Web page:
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This Global Health Medical Device is designed for or implemented within resource-limited settings - Browse the devices - Add a device

Health Topic Type II Diabetes
Classification Diagnosis
Scope Commercialized
Location Africa, Asia

Problem being addressed[edit]

Diabetic autonomic neuropathy (DNS) is a common complication of diabetes that affects between 40 and 60 percent of patients (DyAnsys, n.d.). It is a silent killer, which if left untreated can kill within 5 years. There is very little diagnosis of this disease in the developing world.

Detailed description of the solution[edit]

This device is safe, noninvasive, and uses a portable electrocardiogram (ECG) to measure the activity of the autonomic nervous system (ANS) hence the name ANSiscope. It detects the percentage of autonomic dysfunction. The initial reading takes approximately one minute to show on the device and each reading is updated after each subsequent heartbeat. Different stages of diabetic autonomic neuropathy are indicated on the device: healthy, early, late, advanced and most advanced. The device comes with a battery and a charger, allows for data storage on a USB and can be linked to a printer.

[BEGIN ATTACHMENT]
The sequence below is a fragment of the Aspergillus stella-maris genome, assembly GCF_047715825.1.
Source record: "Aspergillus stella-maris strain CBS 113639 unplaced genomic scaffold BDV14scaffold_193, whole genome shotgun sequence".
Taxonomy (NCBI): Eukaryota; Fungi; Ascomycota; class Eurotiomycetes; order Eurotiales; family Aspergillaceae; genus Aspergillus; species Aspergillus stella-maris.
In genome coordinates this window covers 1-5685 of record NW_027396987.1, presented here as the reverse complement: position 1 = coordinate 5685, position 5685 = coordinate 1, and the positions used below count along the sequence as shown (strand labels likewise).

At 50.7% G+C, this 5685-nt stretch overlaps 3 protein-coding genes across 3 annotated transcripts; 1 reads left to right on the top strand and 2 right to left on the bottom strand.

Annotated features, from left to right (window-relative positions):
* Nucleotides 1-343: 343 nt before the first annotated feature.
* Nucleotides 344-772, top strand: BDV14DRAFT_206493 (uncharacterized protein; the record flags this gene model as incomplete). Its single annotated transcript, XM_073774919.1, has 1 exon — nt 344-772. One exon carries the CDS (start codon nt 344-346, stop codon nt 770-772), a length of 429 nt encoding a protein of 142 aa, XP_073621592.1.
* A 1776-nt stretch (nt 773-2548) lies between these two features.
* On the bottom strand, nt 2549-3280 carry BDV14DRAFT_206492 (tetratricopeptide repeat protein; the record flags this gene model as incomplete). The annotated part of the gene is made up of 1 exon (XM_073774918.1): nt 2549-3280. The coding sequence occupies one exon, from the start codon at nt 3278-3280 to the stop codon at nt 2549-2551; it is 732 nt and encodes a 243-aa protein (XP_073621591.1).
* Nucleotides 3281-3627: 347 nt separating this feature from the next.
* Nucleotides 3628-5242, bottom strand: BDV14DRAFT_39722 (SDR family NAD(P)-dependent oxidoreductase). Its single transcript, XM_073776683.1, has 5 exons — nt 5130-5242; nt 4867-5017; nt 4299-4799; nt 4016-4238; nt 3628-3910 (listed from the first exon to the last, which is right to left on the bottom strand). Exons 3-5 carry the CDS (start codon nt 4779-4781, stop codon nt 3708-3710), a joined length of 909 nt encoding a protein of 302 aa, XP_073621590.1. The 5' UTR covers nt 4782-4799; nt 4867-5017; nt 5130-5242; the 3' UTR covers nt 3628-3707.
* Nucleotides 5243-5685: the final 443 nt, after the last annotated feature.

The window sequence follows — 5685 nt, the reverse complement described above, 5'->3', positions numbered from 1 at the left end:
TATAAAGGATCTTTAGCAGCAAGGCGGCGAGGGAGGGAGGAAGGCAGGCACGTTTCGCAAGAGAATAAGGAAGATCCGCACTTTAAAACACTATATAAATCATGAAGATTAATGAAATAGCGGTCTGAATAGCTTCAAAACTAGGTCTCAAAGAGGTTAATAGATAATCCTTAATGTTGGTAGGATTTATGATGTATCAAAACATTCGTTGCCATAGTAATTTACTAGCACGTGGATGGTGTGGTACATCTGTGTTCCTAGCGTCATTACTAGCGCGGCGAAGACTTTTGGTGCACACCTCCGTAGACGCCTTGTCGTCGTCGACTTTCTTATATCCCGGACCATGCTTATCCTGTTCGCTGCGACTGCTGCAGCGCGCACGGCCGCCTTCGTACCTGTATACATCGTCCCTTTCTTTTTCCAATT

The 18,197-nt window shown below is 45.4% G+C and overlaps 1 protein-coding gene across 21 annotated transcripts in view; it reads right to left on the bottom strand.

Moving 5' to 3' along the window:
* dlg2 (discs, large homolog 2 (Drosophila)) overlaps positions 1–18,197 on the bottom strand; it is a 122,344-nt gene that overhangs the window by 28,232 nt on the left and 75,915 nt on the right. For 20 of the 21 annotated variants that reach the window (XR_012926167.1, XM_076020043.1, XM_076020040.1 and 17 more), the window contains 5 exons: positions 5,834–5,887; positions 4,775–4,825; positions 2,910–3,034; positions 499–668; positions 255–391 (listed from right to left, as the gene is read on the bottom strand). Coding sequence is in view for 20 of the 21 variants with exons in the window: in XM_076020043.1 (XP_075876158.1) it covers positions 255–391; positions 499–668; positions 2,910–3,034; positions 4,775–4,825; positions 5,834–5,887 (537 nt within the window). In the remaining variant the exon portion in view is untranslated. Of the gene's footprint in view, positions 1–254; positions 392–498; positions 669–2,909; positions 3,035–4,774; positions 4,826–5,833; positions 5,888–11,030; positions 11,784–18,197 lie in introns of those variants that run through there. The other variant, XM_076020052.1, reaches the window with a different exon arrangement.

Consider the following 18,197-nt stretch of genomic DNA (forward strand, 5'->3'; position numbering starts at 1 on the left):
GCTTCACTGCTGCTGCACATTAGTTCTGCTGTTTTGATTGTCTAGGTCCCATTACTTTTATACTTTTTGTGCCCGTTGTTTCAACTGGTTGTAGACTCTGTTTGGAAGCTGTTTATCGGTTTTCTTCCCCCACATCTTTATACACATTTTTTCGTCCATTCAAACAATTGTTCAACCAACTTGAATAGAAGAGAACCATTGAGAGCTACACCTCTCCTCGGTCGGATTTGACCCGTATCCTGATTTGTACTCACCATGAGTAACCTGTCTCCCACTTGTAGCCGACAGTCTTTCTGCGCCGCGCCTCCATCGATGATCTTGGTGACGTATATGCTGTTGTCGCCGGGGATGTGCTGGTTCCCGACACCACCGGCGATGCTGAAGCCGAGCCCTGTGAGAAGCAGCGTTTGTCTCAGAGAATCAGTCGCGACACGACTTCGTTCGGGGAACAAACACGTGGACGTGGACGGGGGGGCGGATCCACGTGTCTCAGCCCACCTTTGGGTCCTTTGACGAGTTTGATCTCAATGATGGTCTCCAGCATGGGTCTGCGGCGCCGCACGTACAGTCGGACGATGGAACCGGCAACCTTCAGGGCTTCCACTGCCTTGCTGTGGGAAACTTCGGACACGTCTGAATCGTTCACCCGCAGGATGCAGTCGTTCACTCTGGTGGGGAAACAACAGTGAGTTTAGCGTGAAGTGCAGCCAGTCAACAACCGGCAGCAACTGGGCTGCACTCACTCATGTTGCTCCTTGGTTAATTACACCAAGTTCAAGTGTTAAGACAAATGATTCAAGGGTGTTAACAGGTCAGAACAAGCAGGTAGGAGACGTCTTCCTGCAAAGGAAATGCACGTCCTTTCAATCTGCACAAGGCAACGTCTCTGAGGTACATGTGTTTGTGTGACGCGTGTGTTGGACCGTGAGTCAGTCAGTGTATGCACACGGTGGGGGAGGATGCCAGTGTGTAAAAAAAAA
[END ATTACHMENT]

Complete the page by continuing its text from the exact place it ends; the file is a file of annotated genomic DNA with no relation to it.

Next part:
Designed by[edit]

  • Designed by: Dyansys, Inc.
  • Manufacturer location: San Mateo, California, United States

When and where it was tested/implemented[edit]

This device is sold in South Africa and clinical trials were conducted in India.

Funding Source[edit]

This device receives private and commercial funds.


Peer-reviewed publication[edit]

Jawa, Ali, Javed Akram, Ali Jawad, and Rizwan Bokhari. "Diabetic cardiac autonomic neuropathy in well-controlled diabetics within 1 year of diagnosis." Indian J Endocrinol Metab. 15(Suppl1) (2011): S67–S68. Print.

Internally generated reports[edit]

"Portable Ansiscope." DyAnsys. N.p., n.d. Web. 7 Apr. 2012. Link available here.

Externally generated reports[edit]

Bateman, Chris. (2007, February 1). 'Just micro-size me'--tiny diabetes device to the rescue? The Free Library. (2007). Retrieved April 08, 2012. Link available here.